Unlike other manufacturers, Toyota did not recall vehicles, destroy them, and completely terminate the program. Toyota did, however cease sales one day after the California ZEV mandate was terminated by the substitution of PZEV vehicles. While no longer sold, the vehicle is still supported and is driven daily by hundreds of lucky owners.

Honda EV Plus Honda EV Plus

The Honda EV Plus was the first production battery electric vehicle from a major automaker with non lead acid batteries. Only 300 or so EV Plus models were produced and released. The EV Plus was taken out of production in 1999. The EV Plus was made to keep up with General Motors' new EV1.

The EV Plus featured two different driving modes; regular and economy, in the regular mode the EV had much better performance, acceleration, and all around power. While the economy mode took away a lot of the power, it was used for getting the most mileage out of the EV. As with virtually all vehicles, range was significantly affected by driving style: rapid acceleration, higher speeds, and fast stops lowered the range. Careful driving in economy mode would give it a range of about 80–110 miles (130–180 km). Range: 100 miles or 160 km (80% discharge). The EV comes with a 12 V battery for running accessories, to help save power from the main drive batteries.

Since the end of the lease program all Honda EV Plus models were recovered and most of them have since been destroyed

Nissan Hyper Mini
Toyota E-com
The Toyota eCom was an electric vehicle (EV) that Toyota produced in 1998. Fifty eComs were made and stations were set up for rental. The eCom and cars like it were pulled from Toyota's widespread lineup not long after. It could run for 100km on a single charging and produced no emissions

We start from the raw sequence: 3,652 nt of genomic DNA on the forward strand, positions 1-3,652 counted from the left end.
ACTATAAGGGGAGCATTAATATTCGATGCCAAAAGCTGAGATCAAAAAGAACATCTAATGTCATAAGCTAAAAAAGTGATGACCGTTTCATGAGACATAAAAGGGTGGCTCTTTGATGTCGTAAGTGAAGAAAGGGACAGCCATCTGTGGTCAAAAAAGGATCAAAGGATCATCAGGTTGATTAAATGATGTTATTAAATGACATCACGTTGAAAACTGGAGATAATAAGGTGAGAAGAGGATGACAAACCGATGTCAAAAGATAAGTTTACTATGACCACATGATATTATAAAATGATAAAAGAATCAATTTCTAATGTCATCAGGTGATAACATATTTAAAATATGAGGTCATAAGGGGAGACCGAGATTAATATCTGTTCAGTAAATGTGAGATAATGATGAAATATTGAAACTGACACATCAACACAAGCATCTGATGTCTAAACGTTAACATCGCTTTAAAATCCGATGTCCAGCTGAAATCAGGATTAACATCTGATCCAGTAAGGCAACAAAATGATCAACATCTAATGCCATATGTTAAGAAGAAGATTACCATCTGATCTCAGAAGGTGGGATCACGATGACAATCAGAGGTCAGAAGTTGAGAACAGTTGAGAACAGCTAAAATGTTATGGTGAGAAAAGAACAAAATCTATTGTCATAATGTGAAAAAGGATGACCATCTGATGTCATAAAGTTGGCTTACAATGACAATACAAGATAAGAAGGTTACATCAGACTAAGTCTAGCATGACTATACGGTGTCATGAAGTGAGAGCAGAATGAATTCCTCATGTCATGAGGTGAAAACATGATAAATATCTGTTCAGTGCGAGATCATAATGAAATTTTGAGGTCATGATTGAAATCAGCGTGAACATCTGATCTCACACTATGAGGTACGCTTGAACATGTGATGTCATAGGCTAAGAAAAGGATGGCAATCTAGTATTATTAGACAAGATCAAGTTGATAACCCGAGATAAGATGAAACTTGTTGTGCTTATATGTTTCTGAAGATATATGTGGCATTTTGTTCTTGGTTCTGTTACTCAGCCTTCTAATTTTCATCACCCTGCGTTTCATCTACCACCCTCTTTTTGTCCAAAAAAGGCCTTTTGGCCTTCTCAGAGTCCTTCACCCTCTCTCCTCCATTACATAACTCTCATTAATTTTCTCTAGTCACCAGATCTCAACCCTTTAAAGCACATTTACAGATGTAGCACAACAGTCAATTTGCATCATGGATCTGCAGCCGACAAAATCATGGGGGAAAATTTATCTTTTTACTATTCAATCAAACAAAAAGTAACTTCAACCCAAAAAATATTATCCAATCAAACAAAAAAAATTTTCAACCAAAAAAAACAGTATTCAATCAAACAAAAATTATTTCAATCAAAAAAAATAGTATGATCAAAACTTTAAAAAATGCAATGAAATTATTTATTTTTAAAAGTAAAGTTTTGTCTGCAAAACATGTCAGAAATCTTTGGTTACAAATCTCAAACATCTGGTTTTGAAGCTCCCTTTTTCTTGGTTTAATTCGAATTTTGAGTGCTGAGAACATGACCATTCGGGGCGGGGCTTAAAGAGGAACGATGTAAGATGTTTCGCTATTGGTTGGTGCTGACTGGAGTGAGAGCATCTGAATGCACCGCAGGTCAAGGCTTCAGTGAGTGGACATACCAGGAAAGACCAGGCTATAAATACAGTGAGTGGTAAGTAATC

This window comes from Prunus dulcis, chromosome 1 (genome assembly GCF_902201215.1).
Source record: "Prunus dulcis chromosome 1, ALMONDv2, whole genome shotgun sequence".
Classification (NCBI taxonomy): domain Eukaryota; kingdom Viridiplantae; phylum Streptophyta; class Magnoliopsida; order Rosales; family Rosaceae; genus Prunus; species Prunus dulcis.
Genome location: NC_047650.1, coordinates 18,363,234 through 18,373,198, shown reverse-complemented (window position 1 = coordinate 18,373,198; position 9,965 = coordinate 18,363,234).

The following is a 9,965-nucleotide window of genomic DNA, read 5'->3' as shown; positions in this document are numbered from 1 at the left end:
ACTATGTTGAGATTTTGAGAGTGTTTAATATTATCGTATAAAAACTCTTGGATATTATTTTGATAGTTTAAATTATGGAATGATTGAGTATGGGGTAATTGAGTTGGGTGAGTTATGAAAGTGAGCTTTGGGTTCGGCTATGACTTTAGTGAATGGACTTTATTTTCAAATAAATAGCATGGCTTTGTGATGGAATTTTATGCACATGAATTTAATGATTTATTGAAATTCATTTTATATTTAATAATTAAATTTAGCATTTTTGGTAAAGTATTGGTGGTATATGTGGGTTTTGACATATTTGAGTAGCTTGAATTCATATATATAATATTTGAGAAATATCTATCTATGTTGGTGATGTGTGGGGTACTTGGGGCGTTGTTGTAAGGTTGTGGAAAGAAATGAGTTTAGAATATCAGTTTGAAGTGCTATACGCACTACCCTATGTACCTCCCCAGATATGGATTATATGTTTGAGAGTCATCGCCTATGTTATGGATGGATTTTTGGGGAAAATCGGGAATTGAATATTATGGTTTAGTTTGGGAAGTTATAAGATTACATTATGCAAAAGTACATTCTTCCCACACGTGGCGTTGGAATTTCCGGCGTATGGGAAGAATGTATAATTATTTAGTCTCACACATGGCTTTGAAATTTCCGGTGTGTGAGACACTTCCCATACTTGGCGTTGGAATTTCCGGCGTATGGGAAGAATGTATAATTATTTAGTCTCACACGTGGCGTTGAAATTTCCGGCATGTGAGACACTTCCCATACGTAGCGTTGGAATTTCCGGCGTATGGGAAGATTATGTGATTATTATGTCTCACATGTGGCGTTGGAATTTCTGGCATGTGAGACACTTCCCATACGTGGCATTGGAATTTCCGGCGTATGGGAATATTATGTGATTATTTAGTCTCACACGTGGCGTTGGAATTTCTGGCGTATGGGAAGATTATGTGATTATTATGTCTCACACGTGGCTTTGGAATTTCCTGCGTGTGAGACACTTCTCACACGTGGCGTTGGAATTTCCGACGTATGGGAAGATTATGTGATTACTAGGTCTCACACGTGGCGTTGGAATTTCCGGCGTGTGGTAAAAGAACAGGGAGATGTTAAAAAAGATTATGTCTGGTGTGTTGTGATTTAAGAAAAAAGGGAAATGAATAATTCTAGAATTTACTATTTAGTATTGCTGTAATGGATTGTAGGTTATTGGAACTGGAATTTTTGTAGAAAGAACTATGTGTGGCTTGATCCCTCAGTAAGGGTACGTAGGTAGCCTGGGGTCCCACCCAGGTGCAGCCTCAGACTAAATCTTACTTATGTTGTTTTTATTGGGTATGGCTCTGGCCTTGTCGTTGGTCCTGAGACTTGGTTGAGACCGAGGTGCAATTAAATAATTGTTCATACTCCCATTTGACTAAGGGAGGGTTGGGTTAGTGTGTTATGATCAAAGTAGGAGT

Nissan Hyper Mini
Nissan Hyper Mini (View PDF)

The Hyper Mini released in 2000 is an electric vehicle carring synchronized motor (neodymium magnet type) and lithium-ion battery. All vehicles were recalled and taken out of the market.

Ford Th!nk City
Ford Th!nk City

Ford Th!nk City View PDF.

Citroen Berlingo Electrique

The Citroen Berlingo Electric was available to buy in the UK up until 2005. Right about the time that public interest was growing and an entrepreneur had set up a business supplying these to domestic customers in the UK, Citroen announced that they were stopping production. The Berlingo van had a top speed of 60 mph and a range of 60 miles. They not only pulled the vehicle, but removed any trace of it from the environmental section of their website.

Citroen Berlingo Electrique

The Renault Kangoo

A similar frustrating story can be told about Renault. The Renault Kangoo Electric was one of the most promising zero emission vehicles to come on to the market in recent years. Despite a wealth of information about their concern for the environment on their webpage, Renault never advertised this vehicle. You would almost think that it had never existed, but you can see a Renault document and the users manual for this vehicle here (pages 1, 2, 3, 4, 5 ). The Renault Kangoo had a top speed of about 70mph and a similar range. The Kangoo also had a range extender - a small engine that extended the range to about 125 miles.

The Renault Kangoo

Nissan Altra EV
Nissan Altra EV 1998

The Nissan Altra EV was the first electric vehicle available in the United States with lithium-ion batteries. These batteries have approximately three times the energy density of traditional lead-acid batteries and 50 percent more than nickel-metal-hydride (NiMH) batteries, the current “high-end” EV batteries. This translates into a lighter car with a longer range.

The Altra EV has a range of approximately 120 miles and uses an inductive charging system for a standard recharge time of 5 hours at 220 volts. A portable, 110-volt charger was also available.